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17

"Je peux t'en prêter 5$" n'est pas correct, mais "je peux t'en prêter 5" l'est, et implique que l'unité a été évoquée avant. Par exemple : "Peux-tu me prêter 10$ ? — Non, mais je peux t'en prêter 5." "Je peux te prêter 5$" quant à lui est correct, et n'impose pas de parler de l'unité avant. Par exemple : "Peux tu me prêter de l'argent ? - Oui, je peux te ...


10

The word "de" in French is used for many different things that have nothing in common most of the time -- you should not try to look for a common sense between these usages. In particular it "de" can be used to introduce a description. Here your problem seems to be the difference between these two sentences for example: Il est bon d'être chez soi. (It ...


9

By the way, your sentence: Il n'est pas difficile de comprendre pourquoi le samedi est ma journée favorite. is translated this way in English: It's not hard to understand why Saturday is my favourite day. In this case, removing de would be exactly the same mistake as removing to in the English version: It's not hard understand why Saturday is ...


8

You were close - "Ce qui se passe" and "Ce qui se passera" are both good, colloquial structures. You could also use "Ce qui va se passer" as an alternative. "Ce qui s'a passé," however, is incorrect because "se passer" is a reflexive verb, which means that in the past tense it uses "être." So you get "Ce qui s'est passé" instead. Now, if you are asking ...


8

You can say :  Quelle importance si je te/vous mens, mon amour ? or  Qu'importe si je te/vous mens, mon amour ?


8

“Qu'as fait tu ?” is not correct. According to francaisfacile.com (emphasis mine), in questions: On conjugue un verbe impérativement en plaçant le pronom sujet a) après le verbe aux temps simples et b) après l'auxiliaire aux temps composés. So the correct phrasing is Qu'as-tu fait ? And the negation: Que n'as-tu pas fait ?


6

The grammatically correct sentence would be: De quel instrument jouez-vous ? In non formal, real life, you'll more often hear the casual : Vous jouez de quel instrument ? or even: Tu joues de quoi comme instrument ?


6

"To look" + adjective in French can be said a couple different ways. "Avoir l'air______", e.g. "J'ai l'air ridicule." "Paraître______" e.g. "Elle paraît fatiguée." "Sembler______" e.g. "Ça semble intéressant !" "pretty" can be said a few different ways as well, depending on the context. "Plutôt" "Assez" are the most commonly used. ...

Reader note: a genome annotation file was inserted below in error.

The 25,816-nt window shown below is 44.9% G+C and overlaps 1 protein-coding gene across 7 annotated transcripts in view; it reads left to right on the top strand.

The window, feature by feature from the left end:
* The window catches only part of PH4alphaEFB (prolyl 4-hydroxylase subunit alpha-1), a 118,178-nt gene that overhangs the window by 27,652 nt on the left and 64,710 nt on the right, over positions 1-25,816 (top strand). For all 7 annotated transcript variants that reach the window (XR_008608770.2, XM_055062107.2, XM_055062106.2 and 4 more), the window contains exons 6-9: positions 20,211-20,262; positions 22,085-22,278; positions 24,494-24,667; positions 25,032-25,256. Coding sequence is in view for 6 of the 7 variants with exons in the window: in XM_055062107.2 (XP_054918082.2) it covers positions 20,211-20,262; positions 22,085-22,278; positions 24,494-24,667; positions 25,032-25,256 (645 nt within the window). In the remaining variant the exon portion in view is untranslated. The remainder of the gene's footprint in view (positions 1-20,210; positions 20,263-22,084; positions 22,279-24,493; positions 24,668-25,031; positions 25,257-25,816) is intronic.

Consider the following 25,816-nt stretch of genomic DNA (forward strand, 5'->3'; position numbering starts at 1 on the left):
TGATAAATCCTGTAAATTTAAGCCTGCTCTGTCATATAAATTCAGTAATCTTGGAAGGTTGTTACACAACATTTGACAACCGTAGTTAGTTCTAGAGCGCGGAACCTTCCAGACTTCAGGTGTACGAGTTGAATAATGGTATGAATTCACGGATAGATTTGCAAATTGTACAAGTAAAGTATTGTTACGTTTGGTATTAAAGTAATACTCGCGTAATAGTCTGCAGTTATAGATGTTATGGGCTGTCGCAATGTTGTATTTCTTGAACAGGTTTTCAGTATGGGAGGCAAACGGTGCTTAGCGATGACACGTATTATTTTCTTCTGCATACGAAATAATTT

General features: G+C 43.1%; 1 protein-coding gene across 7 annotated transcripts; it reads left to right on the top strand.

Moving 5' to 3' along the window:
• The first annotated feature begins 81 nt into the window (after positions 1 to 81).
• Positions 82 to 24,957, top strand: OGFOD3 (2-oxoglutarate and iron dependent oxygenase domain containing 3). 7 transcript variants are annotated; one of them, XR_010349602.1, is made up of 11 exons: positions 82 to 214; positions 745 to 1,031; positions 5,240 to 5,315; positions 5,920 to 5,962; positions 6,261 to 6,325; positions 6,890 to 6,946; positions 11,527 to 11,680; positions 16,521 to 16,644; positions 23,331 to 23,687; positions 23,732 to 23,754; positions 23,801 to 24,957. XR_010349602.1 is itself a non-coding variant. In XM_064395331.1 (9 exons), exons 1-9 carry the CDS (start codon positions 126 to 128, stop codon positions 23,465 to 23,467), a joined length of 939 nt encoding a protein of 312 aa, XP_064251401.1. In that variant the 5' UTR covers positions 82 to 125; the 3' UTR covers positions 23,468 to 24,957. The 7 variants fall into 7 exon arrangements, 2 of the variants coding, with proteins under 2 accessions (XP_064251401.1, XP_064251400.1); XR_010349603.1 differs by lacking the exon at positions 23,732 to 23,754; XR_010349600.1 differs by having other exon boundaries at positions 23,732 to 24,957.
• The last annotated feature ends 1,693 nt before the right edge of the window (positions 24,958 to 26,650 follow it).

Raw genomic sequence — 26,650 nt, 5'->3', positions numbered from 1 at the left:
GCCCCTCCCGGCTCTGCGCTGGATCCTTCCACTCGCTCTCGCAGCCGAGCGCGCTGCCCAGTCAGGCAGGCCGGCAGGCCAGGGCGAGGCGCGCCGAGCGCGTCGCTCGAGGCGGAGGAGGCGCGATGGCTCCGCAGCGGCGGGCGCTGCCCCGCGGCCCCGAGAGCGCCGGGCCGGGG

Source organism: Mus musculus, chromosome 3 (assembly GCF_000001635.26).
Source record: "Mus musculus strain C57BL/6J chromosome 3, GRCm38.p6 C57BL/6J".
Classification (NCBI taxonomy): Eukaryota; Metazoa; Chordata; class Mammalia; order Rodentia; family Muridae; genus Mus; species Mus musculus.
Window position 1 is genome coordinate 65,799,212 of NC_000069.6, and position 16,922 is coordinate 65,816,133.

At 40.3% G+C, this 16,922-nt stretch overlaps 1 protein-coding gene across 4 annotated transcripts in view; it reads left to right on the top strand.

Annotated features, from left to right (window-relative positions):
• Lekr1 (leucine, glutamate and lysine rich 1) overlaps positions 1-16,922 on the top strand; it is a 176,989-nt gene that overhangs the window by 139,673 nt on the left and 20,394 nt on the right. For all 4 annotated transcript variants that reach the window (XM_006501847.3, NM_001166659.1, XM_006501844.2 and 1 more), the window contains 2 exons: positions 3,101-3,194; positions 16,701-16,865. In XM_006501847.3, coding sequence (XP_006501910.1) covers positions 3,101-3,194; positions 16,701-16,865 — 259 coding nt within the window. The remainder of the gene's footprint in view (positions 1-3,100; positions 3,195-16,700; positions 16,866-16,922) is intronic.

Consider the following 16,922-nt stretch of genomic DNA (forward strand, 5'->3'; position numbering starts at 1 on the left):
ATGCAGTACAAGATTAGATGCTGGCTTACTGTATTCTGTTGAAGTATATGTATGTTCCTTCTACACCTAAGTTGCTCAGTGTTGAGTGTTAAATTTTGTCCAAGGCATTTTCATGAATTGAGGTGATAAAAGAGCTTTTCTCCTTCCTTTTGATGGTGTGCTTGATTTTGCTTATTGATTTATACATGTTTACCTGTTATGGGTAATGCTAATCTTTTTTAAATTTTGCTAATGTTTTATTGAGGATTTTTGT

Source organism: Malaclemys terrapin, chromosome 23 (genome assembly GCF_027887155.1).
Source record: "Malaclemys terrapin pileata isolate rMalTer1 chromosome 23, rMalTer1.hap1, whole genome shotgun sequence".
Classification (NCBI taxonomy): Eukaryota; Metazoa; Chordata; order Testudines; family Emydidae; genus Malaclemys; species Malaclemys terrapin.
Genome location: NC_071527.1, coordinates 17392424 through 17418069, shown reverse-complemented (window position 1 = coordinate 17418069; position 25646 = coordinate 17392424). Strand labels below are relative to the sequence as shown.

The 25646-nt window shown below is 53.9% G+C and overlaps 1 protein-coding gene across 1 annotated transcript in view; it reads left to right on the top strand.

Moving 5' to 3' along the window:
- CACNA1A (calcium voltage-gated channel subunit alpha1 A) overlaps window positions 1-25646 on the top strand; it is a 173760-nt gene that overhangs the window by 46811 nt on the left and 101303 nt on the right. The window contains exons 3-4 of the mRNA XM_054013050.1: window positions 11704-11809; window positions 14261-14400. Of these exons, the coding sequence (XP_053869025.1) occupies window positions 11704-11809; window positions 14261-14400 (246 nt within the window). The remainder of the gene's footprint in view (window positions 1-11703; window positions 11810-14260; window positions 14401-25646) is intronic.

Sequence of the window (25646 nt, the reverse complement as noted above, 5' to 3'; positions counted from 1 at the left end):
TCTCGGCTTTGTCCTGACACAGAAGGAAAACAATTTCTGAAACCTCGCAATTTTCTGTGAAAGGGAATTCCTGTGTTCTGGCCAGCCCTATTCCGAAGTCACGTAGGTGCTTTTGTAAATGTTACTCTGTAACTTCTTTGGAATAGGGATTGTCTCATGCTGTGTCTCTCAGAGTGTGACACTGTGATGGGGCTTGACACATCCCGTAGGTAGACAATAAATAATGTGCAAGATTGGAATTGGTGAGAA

6

this sentence is grammatically incorrect. I think that one word is missing. Based on the context, it could be "vidéo". Cette vidéo, c'est ... This video is ... Cette is a "déterminant" which should come with a noun. C'est is a contraction of "ce"(meaning "it") and "est" (meaning "is").


6

If it's a past habit : use imparfait. À l'époque, j'allais au magasin tous les jours. "A l'époque" seems to span over a long time, and hence express a habit. Passé composé would be a meaningful candidate too if you were not starting with "à l'époque". If it was not a habit, but just a series of occurences over a short interval of time, like in "I fell ...


6

Your understanding is correct, and Nico Mezeret's rule of thumb is actually the correct answer. Litterary form This is the dated/litterary form of "ne" (actually "ne … pas" with "pas" being omitted), followed by a "que". Thus, the (simplified) sentence On ne saurait en conclure que l'alchimie est une religion. could be written On ne ...


6

Qu'as-tu fait ? Que n'as-tu pas fait ? Que n'as-tu pas fait ? est une formule soutenue, L'usage habituel (et correct) : Qu'est-ce que tu n'as pas fait ?


6

Dans la grande majorité des dialectes, "y" ne peut avoir comme antécédent que des groupes ou des propositions introduites par les prépositions "à", "en", et quelques autres prépositions à sens locatif (chez, dans, etc.). Ce n'est pas le cas ici, puisqu'"atteindre" demande un complément d’objet direct, le pronom attendu étant donc: Je veux l'atteindre ...


6

1- "Là" instead of ici would be better for what you want to say ("aller" implying a place away from the speaker). That post will explain this point. 2- You cannot use "pour" with "permettre". 3- You are confusing "permettre" and "avoir le droit de". In your sentences "il" represents an impersonal subject. Let's give "he" a name to make it clearer: ...


5

"Il y a" est une expression toute faite non porteuse de sens, un peu comme "there is". Elle peut être utilisée dans de nombreux contextes: Pour exprimer la présence. En général "there is" est alors une bonne traduction: Il y a trois pommes dans mon panier. → There are three apples in my basket. Cela peut aussi servir à insister sur la présence de ...


5